Why I don’t use the phonetic chart or IPA
My first time ever teaching pronunciation I prepared from books and brought my phonetic chart into the classroom. After the first 10 minutes one student said to me, “but I’ve already studied this chart and it didn’t help”. I took a moment to breathe. Then said, “you’re right, this doesn’t work”. And I threw it out.
The phonetic chart or IPA is a set of symbols to represent the sounds in English, since English is not a phonetic language and the letters, ABCD…etc do not represent the sounds of the language. So the Phonetic chart is a clever solution to show how the words actually sound. If you look in the dictionary you will see the word and then under the word the phonetic symbols to show you how to pronounce it. This is all true and accurate.
But we don’t speak like a dictionary.
Natural speech is full of cute little sounds that have no representation in the phonetic chart.. like the ‘rolling /t/’ which is something like the Spanish /r/ if you know that. Not to mention that once you start combining words into phrases then the sound MUST change to accomodate fluent effortless speech. so…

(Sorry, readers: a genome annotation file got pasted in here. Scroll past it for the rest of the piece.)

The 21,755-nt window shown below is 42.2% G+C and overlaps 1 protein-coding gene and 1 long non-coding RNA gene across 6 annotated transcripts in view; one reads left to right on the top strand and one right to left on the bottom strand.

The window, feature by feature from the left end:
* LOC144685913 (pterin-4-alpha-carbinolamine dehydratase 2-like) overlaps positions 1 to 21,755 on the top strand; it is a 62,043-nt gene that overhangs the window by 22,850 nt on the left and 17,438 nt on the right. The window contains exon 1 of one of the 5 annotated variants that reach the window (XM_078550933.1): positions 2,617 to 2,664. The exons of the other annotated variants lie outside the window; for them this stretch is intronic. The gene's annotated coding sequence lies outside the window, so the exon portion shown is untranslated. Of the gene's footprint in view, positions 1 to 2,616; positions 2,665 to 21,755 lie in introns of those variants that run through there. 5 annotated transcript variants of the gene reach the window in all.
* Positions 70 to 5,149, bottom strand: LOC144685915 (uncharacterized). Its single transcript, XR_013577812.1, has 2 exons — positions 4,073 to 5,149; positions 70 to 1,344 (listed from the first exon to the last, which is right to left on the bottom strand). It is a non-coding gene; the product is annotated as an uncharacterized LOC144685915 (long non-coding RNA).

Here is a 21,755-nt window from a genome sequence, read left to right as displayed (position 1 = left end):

“I like that thing” will sound something like “eyelieathing”.
The other big issue is you really can’t learn native speech by seeing the words or symbols in your head, whether it is alphabet or IPA. You have to learn to use your ears. Can a singer learn to sing beautifully by reading music? Ridiculous! You must hear the sounds in your head, and then reproduce them. Focusing on the phonetic chart tends to encourage people to use their visual learning capacity rather than their auditory. I want you to develop your ear.
So in my classes we listen and imitate, and learn by ear, then translate those sounds to the written word. This is dynamic, alive and incredibly stimulating.